A seven-year-old girl was murdered by her estranged father outside her East Sussex home after her address was accidentally sent to him by her mother's solicitor, a serious case review of the incident has revealed.
Mary Ann Shipstone was killed by her father Yasser Alromisse on the doorstep of her house in Spring Hill, Rye, East Sussex, on 11 September 2014 before he later turned the gun on himself.
Neighbours described how the address was a safe house for Mary Ann and her mother Lyndsey Shipstone. Alromisse was "not supposed to know where she and her mother lived" as her parents were involved in a bitter custody battle.
According to a serious case review, Shipstone had reported to police that her solicitor had inadvertently revealed her new address to Alromisse in legal papers five months before the killing.
The review also found "evidence or strong suspicion" that the details of her previous addresses or identity were also given to Alromisse by other bodies, including a bank and the Child Support Agency.
However, the serious case review found that no-one could have predicted or stopped the killing of the seven-year-old and found no evidence Alromisse located his daughter and estranged wife through the inadvertent disclosures of the girl's address. Instead, the review said Alromisse used "a variety of covert and illicit means" to track down his daughter, referred to as Child P.
It added Alromisse's plan to kill his own daughter was "calculated to deprive the mother of her child while at the same time leaving her with a permanent memory of her death". A coroner at an inquest last September said the "thoroughly despicable act of violence" had been "premeditated over a long period of time".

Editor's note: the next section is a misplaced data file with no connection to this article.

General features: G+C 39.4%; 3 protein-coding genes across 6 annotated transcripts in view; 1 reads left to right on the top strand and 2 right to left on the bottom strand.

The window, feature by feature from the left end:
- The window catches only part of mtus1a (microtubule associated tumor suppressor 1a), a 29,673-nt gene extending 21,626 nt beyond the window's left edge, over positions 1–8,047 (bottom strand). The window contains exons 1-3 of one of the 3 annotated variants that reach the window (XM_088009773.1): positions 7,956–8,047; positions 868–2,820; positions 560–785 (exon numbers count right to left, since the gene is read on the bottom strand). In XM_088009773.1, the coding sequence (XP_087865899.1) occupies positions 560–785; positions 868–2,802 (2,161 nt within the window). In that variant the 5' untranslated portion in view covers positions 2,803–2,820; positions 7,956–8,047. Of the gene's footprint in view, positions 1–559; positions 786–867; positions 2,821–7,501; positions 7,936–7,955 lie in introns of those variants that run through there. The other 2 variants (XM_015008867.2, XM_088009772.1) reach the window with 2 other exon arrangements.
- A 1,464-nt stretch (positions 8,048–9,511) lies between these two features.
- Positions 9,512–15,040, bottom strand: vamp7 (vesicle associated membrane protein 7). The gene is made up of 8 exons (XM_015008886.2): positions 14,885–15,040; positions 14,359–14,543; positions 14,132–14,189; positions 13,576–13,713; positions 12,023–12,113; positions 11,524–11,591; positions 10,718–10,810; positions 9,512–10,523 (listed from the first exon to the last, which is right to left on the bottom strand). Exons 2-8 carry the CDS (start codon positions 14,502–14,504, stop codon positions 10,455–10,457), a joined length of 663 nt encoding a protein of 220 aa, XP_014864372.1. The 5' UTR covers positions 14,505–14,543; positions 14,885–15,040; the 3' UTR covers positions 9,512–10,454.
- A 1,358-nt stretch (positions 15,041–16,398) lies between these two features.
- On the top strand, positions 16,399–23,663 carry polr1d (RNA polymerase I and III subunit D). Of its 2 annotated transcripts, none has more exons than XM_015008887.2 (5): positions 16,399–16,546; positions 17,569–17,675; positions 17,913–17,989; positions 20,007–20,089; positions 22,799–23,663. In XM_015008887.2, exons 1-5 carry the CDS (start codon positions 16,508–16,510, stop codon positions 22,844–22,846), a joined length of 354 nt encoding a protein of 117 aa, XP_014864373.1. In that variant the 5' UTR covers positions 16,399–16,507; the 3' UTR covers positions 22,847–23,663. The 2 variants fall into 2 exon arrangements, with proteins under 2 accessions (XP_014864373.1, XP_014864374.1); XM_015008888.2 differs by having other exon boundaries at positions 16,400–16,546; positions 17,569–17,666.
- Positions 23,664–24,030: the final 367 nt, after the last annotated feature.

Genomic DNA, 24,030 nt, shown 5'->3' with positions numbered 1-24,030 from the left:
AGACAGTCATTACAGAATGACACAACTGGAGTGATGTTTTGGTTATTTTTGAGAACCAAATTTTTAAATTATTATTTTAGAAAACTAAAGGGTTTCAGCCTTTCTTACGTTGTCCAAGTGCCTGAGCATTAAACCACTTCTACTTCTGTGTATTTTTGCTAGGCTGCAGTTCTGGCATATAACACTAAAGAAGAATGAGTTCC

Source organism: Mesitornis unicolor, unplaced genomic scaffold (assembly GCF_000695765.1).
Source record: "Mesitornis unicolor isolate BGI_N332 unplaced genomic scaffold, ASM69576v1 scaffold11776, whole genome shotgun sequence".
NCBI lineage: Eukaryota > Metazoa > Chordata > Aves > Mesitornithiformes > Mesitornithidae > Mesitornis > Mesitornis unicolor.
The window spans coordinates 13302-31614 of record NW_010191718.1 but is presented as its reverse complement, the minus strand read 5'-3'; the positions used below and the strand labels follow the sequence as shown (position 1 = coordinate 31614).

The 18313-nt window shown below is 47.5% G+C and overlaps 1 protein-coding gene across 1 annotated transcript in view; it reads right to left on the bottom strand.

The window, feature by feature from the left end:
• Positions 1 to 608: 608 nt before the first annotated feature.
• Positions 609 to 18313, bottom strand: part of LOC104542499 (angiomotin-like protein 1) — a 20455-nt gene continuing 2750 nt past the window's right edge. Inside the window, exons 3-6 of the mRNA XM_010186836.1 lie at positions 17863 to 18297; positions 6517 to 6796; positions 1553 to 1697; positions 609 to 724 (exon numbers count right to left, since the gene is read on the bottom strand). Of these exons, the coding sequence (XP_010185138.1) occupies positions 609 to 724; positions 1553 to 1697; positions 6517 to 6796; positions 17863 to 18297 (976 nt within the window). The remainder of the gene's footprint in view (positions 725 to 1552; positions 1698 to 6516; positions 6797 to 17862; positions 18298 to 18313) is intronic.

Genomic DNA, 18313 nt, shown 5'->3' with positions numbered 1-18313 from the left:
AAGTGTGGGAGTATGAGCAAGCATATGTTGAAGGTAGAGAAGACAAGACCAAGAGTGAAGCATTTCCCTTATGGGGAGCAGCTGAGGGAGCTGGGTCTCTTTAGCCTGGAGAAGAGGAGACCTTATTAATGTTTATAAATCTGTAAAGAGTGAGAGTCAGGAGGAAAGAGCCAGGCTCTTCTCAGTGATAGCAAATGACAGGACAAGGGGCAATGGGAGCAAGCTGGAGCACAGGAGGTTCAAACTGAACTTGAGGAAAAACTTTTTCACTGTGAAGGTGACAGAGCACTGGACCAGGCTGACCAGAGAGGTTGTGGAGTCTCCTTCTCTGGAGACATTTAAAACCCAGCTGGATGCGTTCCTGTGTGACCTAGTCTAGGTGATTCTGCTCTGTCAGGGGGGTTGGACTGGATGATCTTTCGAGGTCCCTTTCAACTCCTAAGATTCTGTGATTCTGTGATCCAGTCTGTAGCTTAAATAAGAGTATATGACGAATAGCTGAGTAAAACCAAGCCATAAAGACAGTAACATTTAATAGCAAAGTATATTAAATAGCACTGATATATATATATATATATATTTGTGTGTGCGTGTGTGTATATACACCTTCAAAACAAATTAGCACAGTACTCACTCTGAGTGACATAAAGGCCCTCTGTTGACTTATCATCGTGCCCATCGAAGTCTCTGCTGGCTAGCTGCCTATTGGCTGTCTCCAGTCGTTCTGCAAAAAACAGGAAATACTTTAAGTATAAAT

The review said: "It has not been possible to establish exactly when and how he found out where Child P was living.
"There is no evidence that any professional was aware of this activity, nor did he make any threat to harm Child P or give any indication that he might do so. The review has concluded that no professional working with the family could have prevented him acting as he did."
A spokesman for the East Sussex Local Safeguarding Children Board said: "After a thorough independent review, the LSCB concluded, as did the investigating police officers, that the father planned and carried out the killing in a secretive way, using the internet and a range of covert methods to trace the family and obtain the means to carry out the murder.
"There is no evidence that any professional involved with the family prior to these tragic events was aware of this activity. Based on the review, the LSCB concludes that no professional could have prevented him doing what he did.
"The LSCB has also found that professionals did respond diligently to reports of domestic violence, which were all taken seriously and responded to appropriately.
"As is always the case, the review has, however, found some areas where improvements could be made, particularly around how information is shared when families move areas, and we are working with all agencies involved to implement a small number of recommendations to improve practice."